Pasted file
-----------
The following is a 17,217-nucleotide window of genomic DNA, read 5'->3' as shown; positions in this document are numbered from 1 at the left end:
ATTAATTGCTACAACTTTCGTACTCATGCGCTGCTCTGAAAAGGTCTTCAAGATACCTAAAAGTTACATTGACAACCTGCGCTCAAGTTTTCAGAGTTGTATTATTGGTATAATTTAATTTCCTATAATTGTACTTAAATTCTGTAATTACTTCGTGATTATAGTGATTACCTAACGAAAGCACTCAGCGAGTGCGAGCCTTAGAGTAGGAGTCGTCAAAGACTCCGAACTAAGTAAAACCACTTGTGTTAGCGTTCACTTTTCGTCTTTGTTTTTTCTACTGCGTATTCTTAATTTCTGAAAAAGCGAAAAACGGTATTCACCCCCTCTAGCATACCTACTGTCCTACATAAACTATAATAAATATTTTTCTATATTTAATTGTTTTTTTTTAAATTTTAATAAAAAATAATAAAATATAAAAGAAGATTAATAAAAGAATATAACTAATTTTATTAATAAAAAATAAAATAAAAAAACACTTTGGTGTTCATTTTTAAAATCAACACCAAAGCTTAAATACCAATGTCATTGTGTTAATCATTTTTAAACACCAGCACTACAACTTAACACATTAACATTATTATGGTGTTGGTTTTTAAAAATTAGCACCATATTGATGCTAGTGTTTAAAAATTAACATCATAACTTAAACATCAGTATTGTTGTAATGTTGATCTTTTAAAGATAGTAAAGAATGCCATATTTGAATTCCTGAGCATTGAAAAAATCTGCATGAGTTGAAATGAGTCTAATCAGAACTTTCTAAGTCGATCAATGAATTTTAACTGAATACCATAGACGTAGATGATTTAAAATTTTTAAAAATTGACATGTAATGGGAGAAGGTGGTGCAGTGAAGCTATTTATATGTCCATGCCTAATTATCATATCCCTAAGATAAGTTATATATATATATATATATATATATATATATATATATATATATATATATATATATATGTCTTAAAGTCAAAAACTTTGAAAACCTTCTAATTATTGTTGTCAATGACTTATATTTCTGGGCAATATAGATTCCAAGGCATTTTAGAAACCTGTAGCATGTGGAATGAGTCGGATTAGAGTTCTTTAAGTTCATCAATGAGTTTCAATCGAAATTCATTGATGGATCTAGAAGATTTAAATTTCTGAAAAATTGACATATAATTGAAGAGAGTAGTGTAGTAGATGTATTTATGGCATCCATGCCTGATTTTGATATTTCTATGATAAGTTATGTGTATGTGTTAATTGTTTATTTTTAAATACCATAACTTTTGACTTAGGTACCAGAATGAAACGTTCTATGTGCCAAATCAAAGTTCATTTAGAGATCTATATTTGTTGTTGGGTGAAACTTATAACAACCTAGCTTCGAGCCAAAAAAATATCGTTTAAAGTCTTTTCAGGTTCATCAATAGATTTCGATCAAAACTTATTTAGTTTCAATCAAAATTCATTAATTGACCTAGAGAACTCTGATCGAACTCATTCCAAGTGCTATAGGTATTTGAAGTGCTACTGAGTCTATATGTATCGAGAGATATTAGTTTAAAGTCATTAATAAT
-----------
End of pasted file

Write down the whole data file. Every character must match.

The following is a 17,217-nucleotide window of genomic DNA, read 5'->3' as shown; positions in this document are numbered from 1 at the left end:
ATTAATTGCTACAACTTTCGTACTCATGCGCTGCTCTGAAAAGGTCTTCAAGATACCTAAAAGTTACATTGACAACCTGCGCTCAAGTTTTCAGAGTTGTATTATTGGTATAATTTAATTTCCTATAATTGTACTTAAATTCTGTAATTACTTCGTGATTATAGTGATTACCTAACGAAAGCACTCAGCGAGTGCGAGCCTTAGAGTAGGAGTCGTCAAAGACTCCGAACTAAGTAAAACCACTTGTGTTAGCGTTCACTTTTCGTCTTTGTTTTTTCTACTGCGTATTCTTAATTTCTGAAAAAGCGAAAAACGGTATTCACCCCCTCTAGCATACCTACTGTCCTACATAAACTATAATAAATATTTTTCTATATTTAATTGTTTTTTTTTAAATTTTAATAAAAAATAATAAAATATAAAAGAAGATTAATAAAAGAATATAACTAATTTTATTAATAAAAAATAAAATAAAAAAACACTTTGGTGTTCATTTTTAAAATCAACACCAAAGCTTAAATACCAATGTCATTGTGTTAATCATTTTTAAACACCAGCACTACAACTTAACACATTAACATTATTATGGTGTTGGTTTTTAAAAATTAGCACCATATTGATGCTAGTGTTTAAAAATTAACATCATAACTTAAACATCAGTATTGTTGTAATGTTGATCTTTTAAAGATAGTAAAGAATGCCATATTTGAATTCCTGAGCATTGAAAAAATCTGCATGAGTTGAAATGAGTCTAATCAGAACTTTCTAAGTCGATCAATGAATTTTAACTGAATACCATAGACGTAGATGATTTAAAATTTTTAAAAATTGACATGTAATGGGAGAAGGTGGTGCAGTGAAGCTATTTATATGTCCATGCCTAATTATCATATCCCTAAGATAAGTTATATATATATATATATATATATATATATATATATATATATATATATATATATATATGTCTTAAAGTCAAAAACTTTGAAAACCTTCTAATTATTGTTGTCAATGACTTATATTTCTGGGCAATATAGATTCCAAGGCATTTTAGAAACCTGTAGCATGTGGAATGAGTCGGATTAGAGTTCTTTAAGTTCATCAATGAGTTTCAATCGAAATTCATTGATGGATCTAGAAGATTTAAATTTCTGAAAAATTGACATATAATTGAAGAGAGTAGTGTAGTAGATGTATTTATGGCATCCATGCCTGATTTTGATATTTCTATGATAAGTTATGTGTATGTGTTAATTGTTTATTTTTAAATACCATAACTTTTGACTTAGGTACCAGAATGAAACGTTCTATGTGCCAAATCAAAGTTCATTTAGAGATCTATATTTGTTGTTGGGTGAAACTTATAACAACCTAGCTTCGAGCCAAAAAAATATCGTTTAAAGTCTTTTCAGGTTCATCAATAGATTTCGATCAAAACTTATTTAGTTTCAATCAAAATTCATTAATTGACCTAGAGAACTCTGATCGAACTCATTCCAAGTGCTATAGGTATTTGAAGTGCTACTGAGTCTATATGTATCGAGAGATATTAGTTTAAAGTCATTAATAAT